On Turning 25

Warning: there are cuss words, oops

I was almost 9 years old when my mom turned 25. I remember her making jokes and saying that she wasn’t getting any older and that she was now in the “25 Forever” club. I didn’t quite understand, mainly because when you’re 9 at times being a grown up seems like way more fun than being a kid. Ah, to be that naive again.
Now that I turning 25 myself and I’m watching my friends turn 25 I’m seeing the same things being said. There seems to be a weird thing against the age 25, and I fear it has a lot to do with the generalized categories society places women into, namely the “young” and “old” categories. Now that I am witnessing it firsthand, I still don’t quite understand it. Why are we lumped into young and old categories? What about being closer to 30 than 20 suddenly makes us old and less beautiful?
In the scheme of things, 25 is still such a very young age to me. I don’t feel any different than I did last year or even 7 years ago at 18, at least physically. Yes, I’ve had 2 kids in 2 years, but that has taken more of an emotional toll on me than a physical toll.
So, what about 25 is actually scary?
That’s the question I asked myself.
I thought about how after today I will be closer to 30 than 20. I thought about how I still don’t know exactly what I want to “do” in terms of a career. I thought about everything I have struggled with in my life over the past couple of years.
To no prevail, the age still didn’t scare me.
If anything, 25 is a relief to me. I’ve had a rough couple of years emotionally and financially. I’ve already dealt with a job loss and making incredibly hard decisions like to not buy a new car to move into a way smaller home etc. Decisions that many of the people that I follow and follow me on social medias haven’t had to make, and I hope they never have to. It’s fucking rough. That isn’t me saying I’ve had it harder than anyone else, we’re all going to meet our own struggles, but there’s not exactly a handbook titled “What to do when everything Fucks up Royally.” Growing up many times we’re given a set goal: high school, college, marriage, babies, retirement.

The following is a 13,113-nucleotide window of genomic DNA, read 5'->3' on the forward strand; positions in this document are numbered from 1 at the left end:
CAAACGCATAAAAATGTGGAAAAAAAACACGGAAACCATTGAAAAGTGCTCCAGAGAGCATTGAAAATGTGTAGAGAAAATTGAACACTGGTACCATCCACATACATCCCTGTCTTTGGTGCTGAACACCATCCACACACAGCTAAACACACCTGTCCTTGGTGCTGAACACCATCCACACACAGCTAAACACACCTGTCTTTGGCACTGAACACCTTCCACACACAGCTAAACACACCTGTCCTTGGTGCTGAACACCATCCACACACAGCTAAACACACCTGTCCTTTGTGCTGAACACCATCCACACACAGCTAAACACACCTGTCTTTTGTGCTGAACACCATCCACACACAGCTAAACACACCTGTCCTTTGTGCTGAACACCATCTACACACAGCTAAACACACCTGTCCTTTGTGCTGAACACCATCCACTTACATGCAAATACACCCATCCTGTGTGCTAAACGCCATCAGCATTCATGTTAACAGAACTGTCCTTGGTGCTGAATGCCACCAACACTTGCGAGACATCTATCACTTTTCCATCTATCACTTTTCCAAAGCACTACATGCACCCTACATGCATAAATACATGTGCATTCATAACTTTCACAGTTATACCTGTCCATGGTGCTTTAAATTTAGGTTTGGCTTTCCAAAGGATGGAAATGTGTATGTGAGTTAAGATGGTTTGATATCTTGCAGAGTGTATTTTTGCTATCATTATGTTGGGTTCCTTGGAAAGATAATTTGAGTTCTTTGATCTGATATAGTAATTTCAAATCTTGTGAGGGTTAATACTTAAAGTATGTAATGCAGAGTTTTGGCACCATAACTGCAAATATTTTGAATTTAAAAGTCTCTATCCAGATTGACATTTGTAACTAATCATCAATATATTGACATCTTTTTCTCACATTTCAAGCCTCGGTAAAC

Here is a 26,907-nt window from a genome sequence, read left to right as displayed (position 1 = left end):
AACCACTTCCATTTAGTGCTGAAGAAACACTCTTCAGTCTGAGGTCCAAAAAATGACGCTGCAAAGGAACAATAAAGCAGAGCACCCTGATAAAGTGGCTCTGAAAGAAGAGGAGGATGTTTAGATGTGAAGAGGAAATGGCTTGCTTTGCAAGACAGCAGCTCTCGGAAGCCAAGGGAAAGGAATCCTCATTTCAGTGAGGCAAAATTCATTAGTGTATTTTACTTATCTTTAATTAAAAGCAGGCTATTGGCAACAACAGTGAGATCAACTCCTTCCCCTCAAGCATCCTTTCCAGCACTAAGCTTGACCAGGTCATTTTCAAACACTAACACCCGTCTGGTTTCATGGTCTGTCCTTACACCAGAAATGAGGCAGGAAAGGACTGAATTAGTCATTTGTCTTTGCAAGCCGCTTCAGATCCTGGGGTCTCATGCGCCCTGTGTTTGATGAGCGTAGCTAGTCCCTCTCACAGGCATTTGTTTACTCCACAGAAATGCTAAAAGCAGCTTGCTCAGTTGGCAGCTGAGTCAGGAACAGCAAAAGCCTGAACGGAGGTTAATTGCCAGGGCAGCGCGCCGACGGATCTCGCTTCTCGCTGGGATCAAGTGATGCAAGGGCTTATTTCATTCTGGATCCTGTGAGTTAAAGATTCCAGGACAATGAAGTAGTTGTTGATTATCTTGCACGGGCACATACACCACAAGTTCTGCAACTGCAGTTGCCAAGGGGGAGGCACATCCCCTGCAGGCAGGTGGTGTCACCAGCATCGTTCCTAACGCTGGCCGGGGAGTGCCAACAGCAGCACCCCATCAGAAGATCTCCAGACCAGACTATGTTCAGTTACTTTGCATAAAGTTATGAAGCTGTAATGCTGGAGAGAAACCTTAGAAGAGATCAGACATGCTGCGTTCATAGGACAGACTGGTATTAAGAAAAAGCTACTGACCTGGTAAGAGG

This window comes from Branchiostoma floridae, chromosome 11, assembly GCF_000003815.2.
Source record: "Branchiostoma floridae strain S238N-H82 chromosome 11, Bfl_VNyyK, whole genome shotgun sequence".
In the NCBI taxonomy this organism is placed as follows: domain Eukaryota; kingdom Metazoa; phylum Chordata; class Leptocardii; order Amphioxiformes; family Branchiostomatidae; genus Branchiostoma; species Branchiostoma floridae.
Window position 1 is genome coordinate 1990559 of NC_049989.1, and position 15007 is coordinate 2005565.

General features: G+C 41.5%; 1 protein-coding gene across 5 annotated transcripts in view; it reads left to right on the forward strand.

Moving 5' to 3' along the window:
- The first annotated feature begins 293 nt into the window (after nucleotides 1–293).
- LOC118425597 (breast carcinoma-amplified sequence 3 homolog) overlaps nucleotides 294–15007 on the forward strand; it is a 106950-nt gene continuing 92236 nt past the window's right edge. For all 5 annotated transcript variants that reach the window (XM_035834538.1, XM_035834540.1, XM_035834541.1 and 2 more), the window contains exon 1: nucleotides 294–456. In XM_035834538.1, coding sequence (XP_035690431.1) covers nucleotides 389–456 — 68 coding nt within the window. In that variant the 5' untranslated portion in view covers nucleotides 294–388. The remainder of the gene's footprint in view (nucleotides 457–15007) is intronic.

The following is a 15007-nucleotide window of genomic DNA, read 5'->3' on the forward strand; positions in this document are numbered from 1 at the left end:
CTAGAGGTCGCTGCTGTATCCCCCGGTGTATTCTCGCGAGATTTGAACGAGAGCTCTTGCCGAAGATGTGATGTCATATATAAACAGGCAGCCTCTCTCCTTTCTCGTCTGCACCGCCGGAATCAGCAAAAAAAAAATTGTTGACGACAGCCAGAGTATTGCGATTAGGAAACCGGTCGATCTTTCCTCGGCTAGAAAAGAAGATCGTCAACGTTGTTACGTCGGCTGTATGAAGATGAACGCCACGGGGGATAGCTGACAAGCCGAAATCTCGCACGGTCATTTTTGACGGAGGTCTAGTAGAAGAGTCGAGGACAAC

I feel as if I think way better and think about long term decisions easier than I did even last year.
I’m more practical and definitely more mature.
I’ve met some incredible people that have truly opened my eyes and helped me expand my activism and feminism.
I know way more now about the world and people that inhabit it than I did even while in college. Honestly, I’ve learned more about humanity and being compassionate for everyone outside of college.

I feel like I actually have so much to look forward to at the age of 25.
Even though I don’t know exactly what I want to do career wise, I have a better idea now than I did a few years ago. I feel as if I can go back to school without constantly feeling depressed and confused.
I don’t know if it’s age alone or the fact that I have two kids, honestly. I can’t speak for everyone, only myself. My 25 is different from yours, yes. I just hate the lumped categories of “young” and “old.” I’m not young or old, I’m a human being. I’m dynamic and constantly changing. I’m intelligent and vibrant. I’m beautiful and inspired daily by the things I see around me. I don’t need to stop doing the things I love simply because they’re not for my age group or because I have children. My life isn’t bland. My life is fairly chaotic most days, and that’s okay. It’s pretty neat.